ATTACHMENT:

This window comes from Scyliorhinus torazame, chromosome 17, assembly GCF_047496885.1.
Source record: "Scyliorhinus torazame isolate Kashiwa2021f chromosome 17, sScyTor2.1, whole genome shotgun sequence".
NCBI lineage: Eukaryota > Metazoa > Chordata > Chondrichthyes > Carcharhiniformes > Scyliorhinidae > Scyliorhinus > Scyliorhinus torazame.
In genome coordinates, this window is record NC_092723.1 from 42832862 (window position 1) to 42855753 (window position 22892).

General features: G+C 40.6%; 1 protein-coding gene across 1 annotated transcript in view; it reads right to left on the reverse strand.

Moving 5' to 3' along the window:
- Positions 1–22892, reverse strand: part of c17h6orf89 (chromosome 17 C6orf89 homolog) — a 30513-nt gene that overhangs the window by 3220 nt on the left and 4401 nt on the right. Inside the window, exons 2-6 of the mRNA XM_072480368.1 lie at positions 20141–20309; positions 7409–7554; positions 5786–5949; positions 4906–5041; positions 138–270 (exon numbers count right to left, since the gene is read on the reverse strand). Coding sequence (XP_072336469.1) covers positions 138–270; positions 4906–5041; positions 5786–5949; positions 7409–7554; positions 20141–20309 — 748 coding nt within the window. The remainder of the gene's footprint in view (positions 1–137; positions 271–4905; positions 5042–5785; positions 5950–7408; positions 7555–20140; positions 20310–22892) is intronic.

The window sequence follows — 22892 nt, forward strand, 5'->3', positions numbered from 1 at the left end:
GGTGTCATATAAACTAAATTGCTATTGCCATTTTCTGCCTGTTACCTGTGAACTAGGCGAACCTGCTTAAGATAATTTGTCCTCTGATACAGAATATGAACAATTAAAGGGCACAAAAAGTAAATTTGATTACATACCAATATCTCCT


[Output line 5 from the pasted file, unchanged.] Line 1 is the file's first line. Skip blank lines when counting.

General features: G+C 40.6%; 1 protein-coding gene across 1 annotated transcript in view; it reads right to left on the reverse strand.